Limits...
DNA methylation is developmentally regulated for genes essential for cardiogenesis.

Chamberlain AA, Lin M, Lister RL, Maslov AA, Wang Y, Suzuki M, Wu B, Greally JM, Zheng D, Zhou B - J Am Heart Assoc (2014)

Bottom Line: Quantitative real-time PCR analysis of 350 genes with differential DNA methylation showed that the expression of 181 genes is developmentally regulated, and 79 genes have correlative changes between methylation and expression, including hyaluronan synthase 2 (Has2).Required for heart valve formation, Has2 expression in the developing heart valves is downregulated at E14.5, accompanied with increased DNA methylation in its enhancer.Genetic knockout further showed that the downregulation of Has2 expression is dependent on DNA methyltransferase 3b, which is co-expressed with Has2 in the forming heart valve region, indicating that the DNA methylation change may contribute to the Has2 enhancer's regulating function.

View Article: PubMed Central - PubMed

Affiliation: Division of Hematology, Department of Genetics, Albert Einstein College of Medicine of Yeshiva University, Bronx, NY (A.A.C., M.L., A.A.M., Y.W., M.S., B.W., J.M.G., D.Z.).

Show MeSH

Related in: MedlinePlus

Analysis of the level of DNA methylation and differential methylation in the developing mouse heart. A, Methyl sensitive tiny fragment enrichment/massively parallel sequencing (MSFE/MPS) accurately detects levels of methylation as confirmed by Sequenom's MassArray of analyzed sites representing 0%, 25%, 50%, 75%, and 100% methylation determined by MSFE/MPS. B, Distribution of all ACGT sites with different numbers of tag counts from MSFE/MPS analysis. C, Violin plots showing the difference in tag counts for the 2901 ACGT sites that were significantly differentially methylated between E11.5 and E14.5. D, The distribution of all and differentially methylated (DM) ACGT sites in relation to gene annotation.
© Copyright Policy - creative-commons
Related In: Results  -  Collection

License
getmorefigures.php?uid=PMC4309105&req=5

fig03: Analysis of the level of DNA methylation and differential methylation in the developing mouse heart. A, Methyl sensitive tiny fragment enrichment/massively parallel sequencing (MSFE/MPS) accurately detects levels of methylation as confirmed by Sequenom's MassArray of analyzed sites representing 0%, 25%, 50%, 75%, and 100% methylation determined by MSFE/MPS. B, Distribution of all ACGT sites with different numbers of tag counts from MSFE/MPS analysis. C, Violin plots showing the difference in tag counts for the 2901 ACGT sites that were significantly differentially methylated between E11.5 and E14.5. D, The distribution of all and differentially methylated (DM) ACGT sites in relation to gene annotation.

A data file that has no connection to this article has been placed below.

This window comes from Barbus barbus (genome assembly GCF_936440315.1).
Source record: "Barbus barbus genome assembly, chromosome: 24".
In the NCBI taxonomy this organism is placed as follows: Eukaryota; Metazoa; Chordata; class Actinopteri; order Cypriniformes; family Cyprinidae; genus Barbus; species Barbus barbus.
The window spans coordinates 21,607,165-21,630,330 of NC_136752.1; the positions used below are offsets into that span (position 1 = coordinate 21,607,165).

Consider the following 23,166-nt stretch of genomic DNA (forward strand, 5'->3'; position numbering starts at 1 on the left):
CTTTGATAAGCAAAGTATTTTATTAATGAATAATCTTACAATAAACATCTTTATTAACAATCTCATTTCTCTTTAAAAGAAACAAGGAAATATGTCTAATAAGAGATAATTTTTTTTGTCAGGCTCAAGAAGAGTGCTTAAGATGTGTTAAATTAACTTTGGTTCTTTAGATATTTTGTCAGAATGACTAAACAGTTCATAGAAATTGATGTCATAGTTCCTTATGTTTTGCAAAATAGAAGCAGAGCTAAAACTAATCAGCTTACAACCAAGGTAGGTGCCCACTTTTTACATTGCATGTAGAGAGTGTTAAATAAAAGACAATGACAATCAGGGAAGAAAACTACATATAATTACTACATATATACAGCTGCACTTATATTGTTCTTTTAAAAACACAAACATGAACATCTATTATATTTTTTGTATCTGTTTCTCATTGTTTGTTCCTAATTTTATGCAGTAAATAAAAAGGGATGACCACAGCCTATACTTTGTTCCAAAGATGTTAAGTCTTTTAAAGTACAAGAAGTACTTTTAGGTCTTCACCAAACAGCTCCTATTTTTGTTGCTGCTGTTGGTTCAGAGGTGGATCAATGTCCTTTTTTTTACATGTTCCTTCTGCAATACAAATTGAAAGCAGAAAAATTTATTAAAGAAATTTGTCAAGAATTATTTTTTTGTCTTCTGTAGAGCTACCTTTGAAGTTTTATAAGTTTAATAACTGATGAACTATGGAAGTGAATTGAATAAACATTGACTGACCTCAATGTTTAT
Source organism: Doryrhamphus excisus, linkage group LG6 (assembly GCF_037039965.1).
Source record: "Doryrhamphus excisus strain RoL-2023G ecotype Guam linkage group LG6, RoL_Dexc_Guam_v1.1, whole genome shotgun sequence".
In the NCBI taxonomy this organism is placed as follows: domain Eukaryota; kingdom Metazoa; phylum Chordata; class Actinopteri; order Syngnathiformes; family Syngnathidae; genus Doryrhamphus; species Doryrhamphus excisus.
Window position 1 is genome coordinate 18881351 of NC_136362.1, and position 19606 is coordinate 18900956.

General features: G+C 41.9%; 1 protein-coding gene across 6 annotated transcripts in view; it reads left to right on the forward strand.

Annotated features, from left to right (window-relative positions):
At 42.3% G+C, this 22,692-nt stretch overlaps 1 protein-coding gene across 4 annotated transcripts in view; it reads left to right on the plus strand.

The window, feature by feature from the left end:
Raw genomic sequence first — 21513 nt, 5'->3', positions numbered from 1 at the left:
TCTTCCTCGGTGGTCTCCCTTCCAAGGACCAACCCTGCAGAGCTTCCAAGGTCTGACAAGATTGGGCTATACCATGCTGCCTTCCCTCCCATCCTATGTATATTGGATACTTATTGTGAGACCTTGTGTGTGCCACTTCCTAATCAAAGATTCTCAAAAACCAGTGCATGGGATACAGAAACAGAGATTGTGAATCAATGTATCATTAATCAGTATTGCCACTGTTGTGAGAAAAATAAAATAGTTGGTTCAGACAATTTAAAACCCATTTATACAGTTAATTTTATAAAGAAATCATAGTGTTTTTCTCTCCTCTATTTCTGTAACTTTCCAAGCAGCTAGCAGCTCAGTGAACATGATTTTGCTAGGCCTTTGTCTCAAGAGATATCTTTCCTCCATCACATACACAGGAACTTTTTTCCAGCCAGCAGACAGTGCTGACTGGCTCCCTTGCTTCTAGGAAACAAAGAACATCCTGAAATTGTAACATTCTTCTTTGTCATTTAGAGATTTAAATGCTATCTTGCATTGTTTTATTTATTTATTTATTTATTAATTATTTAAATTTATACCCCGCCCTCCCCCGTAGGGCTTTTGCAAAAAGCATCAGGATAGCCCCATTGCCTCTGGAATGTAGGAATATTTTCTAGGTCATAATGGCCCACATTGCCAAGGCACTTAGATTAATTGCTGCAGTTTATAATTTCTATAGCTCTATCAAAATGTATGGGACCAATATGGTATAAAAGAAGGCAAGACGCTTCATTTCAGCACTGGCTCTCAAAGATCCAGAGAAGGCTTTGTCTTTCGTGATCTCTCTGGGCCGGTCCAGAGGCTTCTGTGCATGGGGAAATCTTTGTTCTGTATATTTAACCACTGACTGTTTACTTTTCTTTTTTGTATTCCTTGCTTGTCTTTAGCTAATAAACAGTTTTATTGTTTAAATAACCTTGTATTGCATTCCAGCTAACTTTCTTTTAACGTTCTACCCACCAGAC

Mentions: Next, we chose up to 14 ACGT sites with a range of different tag counts, representing 0%, 25%, 50%, 75%, or 100% methylation by massively parallel sequencing, and determined their levels of methylation by MassArray. The results indicated that tag count was inversely correlated with the percentage of cytosine methylation (Figure 3A), thereby confirming the precision of the MSFE/MPS in quantifying methylation level, ie, tag counts measured accurately both the global and regional DNA methylation. We then set out to investigate how much methylation changed in the developing hearts between E11.5 and E14.5. After normalization by sequencing depths, ACGT sites with at least 1 sequencing tag in any of the 4 samples were evaluated for differential methylation using 2 complementary approaches. We used EdgeR, which modeled the tag counts by a negative binomial distribution, to determine ACGT sites that showed differential methylation. The result indicated that the majority of the ACGT sites were not differentially methylated in the developing hearts between the 2 stages, as <1% of sites were found to have different tags (nominal P value <0.05) (Figure 3B). Among the small fraction (2901) of the ≈1.64 million analyzed ACGT sites that were differentially methylated, 1946 (67.1%) and 955 (32.9%) sites exhibited increased and decreased methylation in the late stage hearts, respectively (FDR<0.05) (Figure 3C).38 Of note, for the majority of these sites, the degree of difference was <50%, with no sites switching from a fully methylated to an unmethylated state.